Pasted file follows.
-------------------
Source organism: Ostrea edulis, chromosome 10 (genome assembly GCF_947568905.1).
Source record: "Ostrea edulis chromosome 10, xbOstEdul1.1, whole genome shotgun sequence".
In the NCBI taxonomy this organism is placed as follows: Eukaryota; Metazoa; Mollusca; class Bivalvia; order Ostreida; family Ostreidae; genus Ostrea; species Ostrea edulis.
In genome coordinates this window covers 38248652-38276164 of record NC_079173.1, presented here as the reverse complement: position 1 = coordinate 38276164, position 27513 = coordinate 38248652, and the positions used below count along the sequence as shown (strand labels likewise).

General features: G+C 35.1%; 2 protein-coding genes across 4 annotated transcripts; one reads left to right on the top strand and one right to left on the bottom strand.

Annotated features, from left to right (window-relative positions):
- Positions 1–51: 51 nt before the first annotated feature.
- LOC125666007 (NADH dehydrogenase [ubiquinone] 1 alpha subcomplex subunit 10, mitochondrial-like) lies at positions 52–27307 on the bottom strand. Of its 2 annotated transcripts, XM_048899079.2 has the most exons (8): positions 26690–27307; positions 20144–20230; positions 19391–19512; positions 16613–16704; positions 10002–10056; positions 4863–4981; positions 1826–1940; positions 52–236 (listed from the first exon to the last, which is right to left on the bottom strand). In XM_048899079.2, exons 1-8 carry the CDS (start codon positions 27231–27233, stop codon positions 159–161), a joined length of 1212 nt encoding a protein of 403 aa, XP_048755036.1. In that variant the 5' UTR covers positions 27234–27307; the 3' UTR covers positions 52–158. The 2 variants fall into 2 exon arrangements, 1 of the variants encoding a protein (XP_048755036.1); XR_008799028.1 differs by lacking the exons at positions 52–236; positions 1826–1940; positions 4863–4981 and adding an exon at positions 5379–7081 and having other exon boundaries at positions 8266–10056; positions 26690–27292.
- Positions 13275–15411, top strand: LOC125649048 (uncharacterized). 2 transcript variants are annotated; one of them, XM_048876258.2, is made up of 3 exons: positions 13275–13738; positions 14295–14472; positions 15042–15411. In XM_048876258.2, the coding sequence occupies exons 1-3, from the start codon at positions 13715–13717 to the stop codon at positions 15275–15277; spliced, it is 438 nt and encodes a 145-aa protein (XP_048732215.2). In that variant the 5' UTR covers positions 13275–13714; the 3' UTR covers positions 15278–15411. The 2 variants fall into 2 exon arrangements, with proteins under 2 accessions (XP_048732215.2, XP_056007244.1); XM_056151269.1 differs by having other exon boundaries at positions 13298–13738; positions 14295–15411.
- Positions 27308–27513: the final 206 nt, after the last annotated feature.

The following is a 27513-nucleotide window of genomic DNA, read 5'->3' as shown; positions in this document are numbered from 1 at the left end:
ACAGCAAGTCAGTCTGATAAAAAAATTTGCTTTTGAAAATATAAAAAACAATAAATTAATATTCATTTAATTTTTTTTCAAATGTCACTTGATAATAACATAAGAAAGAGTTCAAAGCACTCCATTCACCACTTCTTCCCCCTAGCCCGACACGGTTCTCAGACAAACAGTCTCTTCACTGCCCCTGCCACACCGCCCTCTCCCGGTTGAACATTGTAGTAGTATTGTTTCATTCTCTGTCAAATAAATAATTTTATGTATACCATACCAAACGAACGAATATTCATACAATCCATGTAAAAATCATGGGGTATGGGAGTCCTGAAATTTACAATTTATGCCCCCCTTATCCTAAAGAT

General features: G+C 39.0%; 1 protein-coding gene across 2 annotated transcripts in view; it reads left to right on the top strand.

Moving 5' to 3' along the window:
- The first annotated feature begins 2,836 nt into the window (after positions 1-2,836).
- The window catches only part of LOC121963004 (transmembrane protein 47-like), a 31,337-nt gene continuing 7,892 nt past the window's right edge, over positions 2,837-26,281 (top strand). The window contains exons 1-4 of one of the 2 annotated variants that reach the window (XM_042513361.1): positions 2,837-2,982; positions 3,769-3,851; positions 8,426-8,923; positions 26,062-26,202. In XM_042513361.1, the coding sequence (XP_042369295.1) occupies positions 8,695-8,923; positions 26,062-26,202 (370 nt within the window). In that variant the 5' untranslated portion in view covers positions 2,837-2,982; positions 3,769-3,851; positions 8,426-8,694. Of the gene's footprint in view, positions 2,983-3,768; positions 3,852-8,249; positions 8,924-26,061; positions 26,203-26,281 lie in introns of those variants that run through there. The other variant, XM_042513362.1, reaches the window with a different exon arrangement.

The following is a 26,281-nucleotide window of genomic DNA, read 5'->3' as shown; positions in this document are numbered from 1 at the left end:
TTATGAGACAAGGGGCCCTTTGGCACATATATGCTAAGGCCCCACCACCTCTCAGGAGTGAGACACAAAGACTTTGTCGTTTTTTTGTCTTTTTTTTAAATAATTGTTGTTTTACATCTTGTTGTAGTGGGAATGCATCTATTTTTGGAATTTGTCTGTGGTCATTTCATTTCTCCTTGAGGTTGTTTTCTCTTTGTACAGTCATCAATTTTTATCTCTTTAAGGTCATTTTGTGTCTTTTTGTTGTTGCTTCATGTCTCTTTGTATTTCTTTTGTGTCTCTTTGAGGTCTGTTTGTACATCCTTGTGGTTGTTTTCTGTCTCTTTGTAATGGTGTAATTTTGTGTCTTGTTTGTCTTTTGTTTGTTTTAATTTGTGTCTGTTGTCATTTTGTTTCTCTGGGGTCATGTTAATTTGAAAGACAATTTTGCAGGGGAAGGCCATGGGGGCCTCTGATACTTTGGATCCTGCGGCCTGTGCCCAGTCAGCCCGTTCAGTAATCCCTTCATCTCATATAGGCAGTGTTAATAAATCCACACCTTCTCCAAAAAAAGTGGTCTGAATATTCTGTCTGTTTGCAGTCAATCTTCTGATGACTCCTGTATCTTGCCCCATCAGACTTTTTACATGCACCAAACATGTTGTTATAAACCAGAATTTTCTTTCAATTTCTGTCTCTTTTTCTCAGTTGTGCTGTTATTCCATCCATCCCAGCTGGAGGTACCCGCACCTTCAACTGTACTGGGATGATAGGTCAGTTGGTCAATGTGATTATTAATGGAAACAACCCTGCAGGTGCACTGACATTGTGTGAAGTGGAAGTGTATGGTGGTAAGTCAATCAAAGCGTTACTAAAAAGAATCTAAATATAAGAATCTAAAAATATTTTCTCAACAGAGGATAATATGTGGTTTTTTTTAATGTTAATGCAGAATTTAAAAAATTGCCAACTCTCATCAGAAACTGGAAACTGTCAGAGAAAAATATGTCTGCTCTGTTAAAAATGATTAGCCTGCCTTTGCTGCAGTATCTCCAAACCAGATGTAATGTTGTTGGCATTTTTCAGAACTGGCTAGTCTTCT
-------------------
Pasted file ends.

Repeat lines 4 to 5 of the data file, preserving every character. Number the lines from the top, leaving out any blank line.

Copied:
In genome coordinates this window covers 38248652-38276164 of record NC_079173.1, presented here as the reverse complement: position 1 = coordinate 38276164, position 27513 = coordinate 38248652, and the positions used below count along the sequence as shown (strand labels likewise).

General features: G+C 35.1%; 2 protein-coding genes across 4 annotated transcripts; one reads left to right on the top strand and one right to left on the bottom strand.